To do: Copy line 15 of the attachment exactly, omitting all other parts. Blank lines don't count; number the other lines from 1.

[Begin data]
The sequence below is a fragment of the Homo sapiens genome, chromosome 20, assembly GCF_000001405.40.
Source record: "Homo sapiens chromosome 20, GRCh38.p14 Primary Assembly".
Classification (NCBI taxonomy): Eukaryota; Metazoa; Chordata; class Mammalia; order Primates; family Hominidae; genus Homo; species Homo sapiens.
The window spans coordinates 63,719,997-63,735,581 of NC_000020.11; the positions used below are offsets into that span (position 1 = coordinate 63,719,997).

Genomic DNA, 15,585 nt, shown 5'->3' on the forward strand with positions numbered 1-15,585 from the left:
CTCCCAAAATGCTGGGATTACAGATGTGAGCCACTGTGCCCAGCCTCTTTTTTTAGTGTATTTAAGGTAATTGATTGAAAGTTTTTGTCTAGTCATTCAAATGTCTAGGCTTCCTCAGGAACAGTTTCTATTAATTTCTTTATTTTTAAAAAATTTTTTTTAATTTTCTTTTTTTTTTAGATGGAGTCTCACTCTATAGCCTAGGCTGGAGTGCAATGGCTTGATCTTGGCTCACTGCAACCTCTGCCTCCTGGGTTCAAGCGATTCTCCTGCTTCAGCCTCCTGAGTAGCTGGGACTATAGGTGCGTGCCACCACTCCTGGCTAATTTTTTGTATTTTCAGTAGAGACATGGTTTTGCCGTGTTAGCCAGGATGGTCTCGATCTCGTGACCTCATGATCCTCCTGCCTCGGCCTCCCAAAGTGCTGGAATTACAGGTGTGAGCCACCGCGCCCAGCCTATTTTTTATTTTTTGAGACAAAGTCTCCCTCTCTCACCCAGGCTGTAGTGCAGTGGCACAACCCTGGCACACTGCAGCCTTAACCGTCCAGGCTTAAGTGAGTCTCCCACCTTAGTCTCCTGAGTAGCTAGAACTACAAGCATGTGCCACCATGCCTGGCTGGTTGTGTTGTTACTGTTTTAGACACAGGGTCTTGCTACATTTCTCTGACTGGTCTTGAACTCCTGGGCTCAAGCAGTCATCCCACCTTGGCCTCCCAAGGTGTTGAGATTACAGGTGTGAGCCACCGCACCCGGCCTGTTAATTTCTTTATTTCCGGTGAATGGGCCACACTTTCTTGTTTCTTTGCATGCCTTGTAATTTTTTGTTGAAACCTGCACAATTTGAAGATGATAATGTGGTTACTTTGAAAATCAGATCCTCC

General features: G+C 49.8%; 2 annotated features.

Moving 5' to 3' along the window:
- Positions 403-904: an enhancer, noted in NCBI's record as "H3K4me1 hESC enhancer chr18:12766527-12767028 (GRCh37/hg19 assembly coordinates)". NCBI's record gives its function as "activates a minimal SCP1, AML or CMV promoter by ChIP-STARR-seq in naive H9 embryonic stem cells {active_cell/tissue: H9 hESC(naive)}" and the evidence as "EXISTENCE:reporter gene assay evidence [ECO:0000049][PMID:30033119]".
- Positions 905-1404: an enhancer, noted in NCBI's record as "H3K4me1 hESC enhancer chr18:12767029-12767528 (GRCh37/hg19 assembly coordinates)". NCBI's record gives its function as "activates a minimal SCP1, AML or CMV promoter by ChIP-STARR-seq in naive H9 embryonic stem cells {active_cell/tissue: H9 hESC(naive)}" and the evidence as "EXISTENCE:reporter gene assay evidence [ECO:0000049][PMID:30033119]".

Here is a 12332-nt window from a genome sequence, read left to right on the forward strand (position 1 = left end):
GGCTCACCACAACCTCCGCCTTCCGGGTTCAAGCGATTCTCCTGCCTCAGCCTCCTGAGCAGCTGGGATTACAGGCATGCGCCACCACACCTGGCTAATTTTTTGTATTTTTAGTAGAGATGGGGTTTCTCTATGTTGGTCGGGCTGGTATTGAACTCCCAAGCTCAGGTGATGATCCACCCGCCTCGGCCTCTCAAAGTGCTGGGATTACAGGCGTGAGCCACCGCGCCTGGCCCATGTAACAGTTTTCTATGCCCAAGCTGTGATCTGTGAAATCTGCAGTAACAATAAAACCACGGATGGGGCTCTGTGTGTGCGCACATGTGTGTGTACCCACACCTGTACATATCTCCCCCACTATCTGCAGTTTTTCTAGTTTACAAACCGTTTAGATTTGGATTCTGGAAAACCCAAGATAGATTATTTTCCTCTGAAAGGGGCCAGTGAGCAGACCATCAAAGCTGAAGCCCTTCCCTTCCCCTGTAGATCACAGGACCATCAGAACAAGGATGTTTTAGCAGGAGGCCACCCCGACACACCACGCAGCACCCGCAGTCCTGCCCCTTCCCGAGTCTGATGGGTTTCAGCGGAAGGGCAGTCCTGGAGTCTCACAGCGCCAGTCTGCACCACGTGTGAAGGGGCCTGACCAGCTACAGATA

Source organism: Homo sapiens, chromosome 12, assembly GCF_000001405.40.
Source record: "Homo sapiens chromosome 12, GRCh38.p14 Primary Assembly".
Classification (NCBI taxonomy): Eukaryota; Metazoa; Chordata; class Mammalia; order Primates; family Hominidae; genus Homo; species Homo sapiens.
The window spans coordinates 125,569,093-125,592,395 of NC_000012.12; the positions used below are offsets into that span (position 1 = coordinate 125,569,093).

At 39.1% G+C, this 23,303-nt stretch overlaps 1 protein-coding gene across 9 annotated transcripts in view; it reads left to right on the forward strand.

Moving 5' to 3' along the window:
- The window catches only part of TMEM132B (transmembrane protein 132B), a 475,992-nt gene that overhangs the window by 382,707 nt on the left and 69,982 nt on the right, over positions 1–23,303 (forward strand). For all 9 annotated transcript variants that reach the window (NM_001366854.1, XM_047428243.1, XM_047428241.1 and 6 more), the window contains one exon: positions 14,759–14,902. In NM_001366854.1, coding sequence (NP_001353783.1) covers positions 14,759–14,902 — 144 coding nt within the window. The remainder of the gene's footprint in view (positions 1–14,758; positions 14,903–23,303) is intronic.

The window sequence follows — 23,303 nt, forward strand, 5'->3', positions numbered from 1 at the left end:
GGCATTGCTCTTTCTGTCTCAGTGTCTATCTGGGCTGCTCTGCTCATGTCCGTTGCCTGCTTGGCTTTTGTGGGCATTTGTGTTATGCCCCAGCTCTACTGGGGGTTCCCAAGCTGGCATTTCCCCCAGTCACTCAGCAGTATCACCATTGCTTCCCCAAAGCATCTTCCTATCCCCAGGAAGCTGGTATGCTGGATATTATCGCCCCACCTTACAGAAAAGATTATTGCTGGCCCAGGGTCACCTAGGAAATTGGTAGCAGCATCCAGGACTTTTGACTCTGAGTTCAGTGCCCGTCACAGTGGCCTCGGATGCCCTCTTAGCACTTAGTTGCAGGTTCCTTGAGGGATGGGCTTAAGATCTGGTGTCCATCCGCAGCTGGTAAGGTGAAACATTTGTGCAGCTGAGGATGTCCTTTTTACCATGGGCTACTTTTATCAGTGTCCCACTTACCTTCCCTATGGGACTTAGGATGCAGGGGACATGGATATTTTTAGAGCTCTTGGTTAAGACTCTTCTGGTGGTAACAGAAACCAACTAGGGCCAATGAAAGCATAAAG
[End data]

Classification (NCBI taxonomy): Eukaryota; Metazoa; Chordata; class Mammalia; order Primates; family Hominidae; genus Homo; species Homo sapiens.